Saturday 23 November 2019

Irish Revenue gives guidance on how tax applies - or doesn't - to Bitcoin

'Bitcoin is a currency without a bank’s or a country’s backing and so it’s an asset for CGT purposes.'
'Bitcoin is a currency without a bank’s or a country’s backing and so it’s an asset for CGT purposes.'

Tom Maguire

On a recent holiday I got to see an episode of The Big Bang Theory (with Italian subtitles) entitled 'the Bitcoin entanglement'. Sheldon and the guys acquired Bitcoin many years ago and realised its worth today. But enough spoilers, because I got back to work to see the Irish Revenue had issued a newsletter outlining its views on the Irish tax consequences of Bitcoin and cryptocurrency in general. The value of Bitcoin has fascinated people and as I write this it has a price of around €6,400 and will have moved by the time you read this. It came about in 2008 and by 2015 it was worth around €300. It was up at €14,000 last November. Hence Sheldon and co's interest in its present day value. Bitcoin can be traced back to someone named Satoshi Nakamoto (yet to be confirmed as an individual or a group) who published a paper describing it as a peer-to-peer alternative to cash. You'd have to be pretty disappointed if you invented a shiny new currency form in 2008 only to find tax laws (some dating back centuries) could deal with taxing it. That's the case according to Revenue; no new rules are necessary.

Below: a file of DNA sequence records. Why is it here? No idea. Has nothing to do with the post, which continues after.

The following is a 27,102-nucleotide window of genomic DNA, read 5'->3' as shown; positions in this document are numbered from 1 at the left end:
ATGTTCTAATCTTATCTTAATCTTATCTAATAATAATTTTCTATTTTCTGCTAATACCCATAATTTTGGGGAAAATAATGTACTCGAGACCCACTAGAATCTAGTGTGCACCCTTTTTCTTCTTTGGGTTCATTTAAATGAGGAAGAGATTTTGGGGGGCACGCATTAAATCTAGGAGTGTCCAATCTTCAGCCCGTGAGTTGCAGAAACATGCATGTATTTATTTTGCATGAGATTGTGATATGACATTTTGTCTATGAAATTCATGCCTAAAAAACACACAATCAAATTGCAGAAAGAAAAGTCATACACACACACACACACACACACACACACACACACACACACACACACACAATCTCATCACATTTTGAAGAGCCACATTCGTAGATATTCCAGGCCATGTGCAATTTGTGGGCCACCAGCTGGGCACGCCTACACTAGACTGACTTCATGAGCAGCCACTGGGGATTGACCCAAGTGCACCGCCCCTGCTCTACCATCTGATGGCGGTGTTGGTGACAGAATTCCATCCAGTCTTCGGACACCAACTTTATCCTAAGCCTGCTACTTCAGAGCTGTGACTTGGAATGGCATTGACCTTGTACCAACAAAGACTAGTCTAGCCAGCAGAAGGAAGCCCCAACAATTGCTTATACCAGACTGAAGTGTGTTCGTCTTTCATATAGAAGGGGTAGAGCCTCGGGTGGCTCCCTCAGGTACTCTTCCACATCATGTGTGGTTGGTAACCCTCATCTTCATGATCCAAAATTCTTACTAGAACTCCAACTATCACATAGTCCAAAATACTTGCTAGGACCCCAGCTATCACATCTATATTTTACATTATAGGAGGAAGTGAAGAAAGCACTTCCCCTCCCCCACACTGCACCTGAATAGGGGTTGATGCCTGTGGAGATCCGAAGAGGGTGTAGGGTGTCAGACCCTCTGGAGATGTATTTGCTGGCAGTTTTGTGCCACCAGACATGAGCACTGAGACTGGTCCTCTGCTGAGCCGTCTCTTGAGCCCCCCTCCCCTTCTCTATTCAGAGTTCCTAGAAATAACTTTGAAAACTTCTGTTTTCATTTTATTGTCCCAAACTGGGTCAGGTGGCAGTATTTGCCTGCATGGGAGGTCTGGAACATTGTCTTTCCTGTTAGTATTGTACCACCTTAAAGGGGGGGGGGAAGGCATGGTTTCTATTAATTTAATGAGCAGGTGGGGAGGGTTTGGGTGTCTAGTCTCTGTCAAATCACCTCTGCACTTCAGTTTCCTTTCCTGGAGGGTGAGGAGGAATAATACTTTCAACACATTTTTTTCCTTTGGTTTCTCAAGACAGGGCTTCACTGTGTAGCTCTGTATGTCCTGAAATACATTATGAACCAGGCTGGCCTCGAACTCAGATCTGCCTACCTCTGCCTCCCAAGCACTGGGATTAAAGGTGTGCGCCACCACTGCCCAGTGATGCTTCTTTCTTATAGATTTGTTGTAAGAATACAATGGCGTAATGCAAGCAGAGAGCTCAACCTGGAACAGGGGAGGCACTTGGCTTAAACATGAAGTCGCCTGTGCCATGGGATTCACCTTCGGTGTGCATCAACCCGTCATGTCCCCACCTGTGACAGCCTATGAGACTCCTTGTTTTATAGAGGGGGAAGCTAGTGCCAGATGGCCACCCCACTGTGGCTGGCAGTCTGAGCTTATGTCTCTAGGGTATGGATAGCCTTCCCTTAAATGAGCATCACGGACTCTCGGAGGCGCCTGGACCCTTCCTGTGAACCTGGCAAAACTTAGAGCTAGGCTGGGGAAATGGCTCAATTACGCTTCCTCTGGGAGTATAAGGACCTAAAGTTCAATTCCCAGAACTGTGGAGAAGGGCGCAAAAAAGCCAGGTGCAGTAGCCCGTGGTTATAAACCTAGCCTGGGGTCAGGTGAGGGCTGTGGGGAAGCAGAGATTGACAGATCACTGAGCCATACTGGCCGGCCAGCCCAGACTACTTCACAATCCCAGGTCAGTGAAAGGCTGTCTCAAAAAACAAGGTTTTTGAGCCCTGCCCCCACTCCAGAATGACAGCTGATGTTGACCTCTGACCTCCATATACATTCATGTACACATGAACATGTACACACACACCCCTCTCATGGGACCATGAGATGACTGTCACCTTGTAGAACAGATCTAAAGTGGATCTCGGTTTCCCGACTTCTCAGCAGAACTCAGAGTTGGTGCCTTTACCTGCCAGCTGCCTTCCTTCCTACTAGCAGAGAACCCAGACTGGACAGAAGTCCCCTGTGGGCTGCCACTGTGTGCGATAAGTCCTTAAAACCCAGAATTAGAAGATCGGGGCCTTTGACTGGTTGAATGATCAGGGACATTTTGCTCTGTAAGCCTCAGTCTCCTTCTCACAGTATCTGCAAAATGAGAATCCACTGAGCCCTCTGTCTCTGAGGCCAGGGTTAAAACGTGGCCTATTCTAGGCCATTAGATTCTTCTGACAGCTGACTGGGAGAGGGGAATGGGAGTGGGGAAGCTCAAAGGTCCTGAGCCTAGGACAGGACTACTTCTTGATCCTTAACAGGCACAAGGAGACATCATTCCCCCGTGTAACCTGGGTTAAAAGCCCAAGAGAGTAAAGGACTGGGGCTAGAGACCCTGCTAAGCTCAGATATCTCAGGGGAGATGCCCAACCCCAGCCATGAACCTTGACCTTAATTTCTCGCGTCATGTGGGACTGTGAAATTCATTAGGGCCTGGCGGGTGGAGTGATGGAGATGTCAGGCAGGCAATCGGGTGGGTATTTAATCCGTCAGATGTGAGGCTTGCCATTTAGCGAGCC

So good news first, Vat isn't an issue. Revenue's view is Bitcoin and similar cryptocurrencies are regarded as 'negotiable instruments' for Vat purposes and exempt on that basis.

Financial services consisting of the exchange of Bitcoins for traditional currency are also exempt where the company performing the exchange buys and sells cryptocurrencies acting as owner of the virtual currency. However, Vat is due from suppliers of any goods or services sold in exchange for Bitcoin or other cryptocurrencies with the Vatable amount being the euro value at the time of the supply.

The not-so-good news is there's no such exemption from the taxes on income and gains from cryptocurrency dealings. The semi-good news is losses may reduce a tax bill once various Ts and Cs are met. The guidance deals with traders and non-traders and you've got to remember that it's not a slam dunk that a company will be regarded as trading and thereby chargeable to tax at 12.5pc. There's a vast amount of court decisions on what carrying on a trade means. Meeting that test is a high bar and a company needs economic substance here to be trading and hence eligible for the 12.5pc rate. Similar trading rules apply to humans notwithstanding they don't benefit from the 12.5pc rate.